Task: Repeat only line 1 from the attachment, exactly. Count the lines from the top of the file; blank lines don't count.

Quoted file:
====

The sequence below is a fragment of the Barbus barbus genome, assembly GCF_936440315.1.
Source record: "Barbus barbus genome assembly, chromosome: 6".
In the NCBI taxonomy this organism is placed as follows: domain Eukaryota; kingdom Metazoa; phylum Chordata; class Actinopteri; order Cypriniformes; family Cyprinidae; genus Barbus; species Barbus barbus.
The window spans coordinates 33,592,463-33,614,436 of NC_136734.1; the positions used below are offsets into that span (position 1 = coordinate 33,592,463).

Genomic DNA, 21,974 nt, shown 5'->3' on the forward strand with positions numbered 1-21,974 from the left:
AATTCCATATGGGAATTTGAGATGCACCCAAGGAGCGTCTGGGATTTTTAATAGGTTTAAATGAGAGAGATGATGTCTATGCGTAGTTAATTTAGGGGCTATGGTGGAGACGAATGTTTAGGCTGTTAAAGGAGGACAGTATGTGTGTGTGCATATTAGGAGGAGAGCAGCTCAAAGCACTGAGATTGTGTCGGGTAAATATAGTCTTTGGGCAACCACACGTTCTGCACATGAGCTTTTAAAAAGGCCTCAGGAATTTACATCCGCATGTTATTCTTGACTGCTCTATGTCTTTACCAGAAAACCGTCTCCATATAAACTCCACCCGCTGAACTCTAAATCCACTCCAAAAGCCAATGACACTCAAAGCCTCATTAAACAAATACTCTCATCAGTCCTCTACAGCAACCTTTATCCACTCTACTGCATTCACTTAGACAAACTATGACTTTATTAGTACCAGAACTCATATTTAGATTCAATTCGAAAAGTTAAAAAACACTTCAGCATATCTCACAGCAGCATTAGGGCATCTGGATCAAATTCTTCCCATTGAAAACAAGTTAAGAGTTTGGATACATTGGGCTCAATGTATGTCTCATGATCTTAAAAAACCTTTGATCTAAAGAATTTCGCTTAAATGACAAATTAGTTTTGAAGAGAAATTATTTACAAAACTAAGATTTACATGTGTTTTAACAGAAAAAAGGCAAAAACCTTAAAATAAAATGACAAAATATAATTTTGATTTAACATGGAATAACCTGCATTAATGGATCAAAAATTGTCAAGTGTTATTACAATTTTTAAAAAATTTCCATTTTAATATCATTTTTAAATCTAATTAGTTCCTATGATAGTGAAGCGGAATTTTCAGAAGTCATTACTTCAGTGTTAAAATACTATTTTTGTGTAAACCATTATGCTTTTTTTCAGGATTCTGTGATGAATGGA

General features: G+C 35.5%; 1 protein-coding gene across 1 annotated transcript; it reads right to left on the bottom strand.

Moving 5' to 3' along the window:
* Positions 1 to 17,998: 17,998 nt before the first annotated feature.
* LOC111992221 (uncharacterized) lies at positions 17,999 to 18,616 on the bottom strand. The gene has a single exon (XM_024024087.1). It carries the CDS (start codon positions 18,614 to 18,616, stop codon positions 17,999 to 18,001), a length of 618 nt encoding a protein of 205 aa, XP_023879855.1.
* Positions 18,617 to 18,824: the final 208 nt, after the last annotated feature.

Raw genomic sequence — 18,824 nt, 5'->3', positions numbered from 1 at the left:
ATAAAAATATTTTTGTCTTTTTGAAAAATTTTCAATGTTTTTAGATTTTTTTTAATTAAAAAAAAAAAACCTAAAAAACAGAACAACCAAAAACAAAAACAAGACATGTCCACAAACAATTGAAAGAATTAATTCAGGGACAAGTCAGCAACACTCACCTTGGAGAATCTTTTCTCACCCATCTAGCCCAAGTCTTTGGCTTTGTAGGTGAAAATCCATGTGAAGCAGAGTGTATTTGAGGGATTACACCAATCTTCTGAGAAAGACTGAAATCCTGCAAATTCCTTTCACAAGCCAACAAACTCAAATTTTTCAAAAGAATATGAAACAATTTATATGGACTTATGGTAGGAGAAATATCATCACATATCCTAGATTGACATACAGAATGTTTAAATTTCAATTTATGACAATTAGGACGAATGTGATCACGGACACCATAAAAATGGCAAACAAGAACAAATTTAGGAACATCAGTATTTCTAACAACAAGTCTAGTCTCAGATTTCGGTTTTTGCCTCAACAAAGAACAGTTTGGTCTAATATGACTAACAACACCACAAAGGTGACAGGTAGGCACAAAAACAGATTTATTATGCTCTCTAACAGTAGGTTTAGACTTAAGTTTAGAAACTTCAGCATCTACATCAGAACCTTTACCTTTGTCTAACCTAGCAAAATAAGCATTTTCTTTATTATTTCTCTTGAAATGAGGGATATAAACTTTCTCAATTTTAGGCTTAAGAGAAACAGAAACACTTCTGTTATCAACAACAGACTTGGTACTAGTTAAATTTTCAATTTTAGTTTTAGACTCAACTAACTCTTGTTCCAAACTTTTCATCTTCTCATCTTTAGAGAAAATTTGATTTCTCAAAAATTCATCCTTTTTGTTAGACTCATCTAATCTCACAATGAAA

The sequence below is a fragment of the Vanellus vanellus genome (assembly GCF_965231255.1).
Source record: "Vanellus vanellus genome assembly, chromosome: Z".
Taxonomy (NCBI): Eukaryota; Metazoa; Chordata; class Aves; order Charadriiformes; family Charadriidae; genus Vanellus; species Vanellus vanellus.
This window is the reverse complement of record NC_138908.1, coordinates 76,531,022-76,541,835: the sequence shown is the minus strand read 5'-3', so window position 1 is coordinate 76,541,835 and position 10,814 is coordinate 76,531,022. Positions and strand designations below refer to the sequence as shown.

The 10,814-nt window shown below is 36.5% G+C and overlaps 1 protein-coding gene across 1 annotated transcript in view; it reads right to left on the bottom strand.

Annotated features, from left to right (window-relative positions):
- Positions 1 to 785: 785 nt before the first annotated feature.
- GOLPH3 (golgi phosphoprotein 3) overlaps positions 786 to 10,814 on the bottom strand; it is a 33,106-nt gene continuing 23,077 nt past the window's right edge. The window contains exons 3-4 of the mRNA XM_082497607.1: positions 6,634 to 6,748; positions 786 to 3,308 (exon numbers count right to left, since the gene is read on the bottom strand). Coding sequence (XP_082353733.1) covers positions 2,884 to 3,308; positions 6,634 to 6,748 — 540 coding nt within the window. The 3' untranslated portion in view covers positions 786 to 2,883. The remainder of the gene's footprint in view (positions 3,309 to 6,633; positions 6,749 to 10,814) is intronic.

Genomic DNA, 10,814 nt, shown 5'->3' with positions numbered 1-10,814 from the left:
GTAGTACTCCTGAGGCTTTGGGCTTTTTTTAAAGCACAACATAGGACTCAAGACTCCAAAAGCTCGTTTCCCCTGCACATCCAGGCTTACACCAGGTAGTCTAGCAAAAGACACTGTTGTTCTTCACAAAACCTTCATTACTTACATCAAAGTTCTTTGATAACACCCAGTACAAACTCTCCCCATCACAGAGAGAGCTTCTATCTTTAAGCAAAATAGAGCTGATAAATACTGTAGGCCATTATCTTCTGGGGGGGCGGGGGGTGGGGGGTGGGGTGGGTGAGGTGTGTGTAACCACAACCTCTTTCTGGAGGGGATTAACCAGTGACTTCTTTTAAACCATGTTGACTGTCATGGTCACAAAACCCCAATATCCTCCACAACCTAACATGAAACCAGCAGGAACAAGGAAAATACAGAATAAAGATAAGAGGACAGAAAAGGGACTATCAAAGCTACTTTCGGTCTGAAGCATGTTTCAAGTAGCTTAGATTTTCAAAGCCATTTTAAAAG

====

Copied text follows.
The sequence below is a fragment of the Barbus barbus genome, assembly GCF_936440315.1.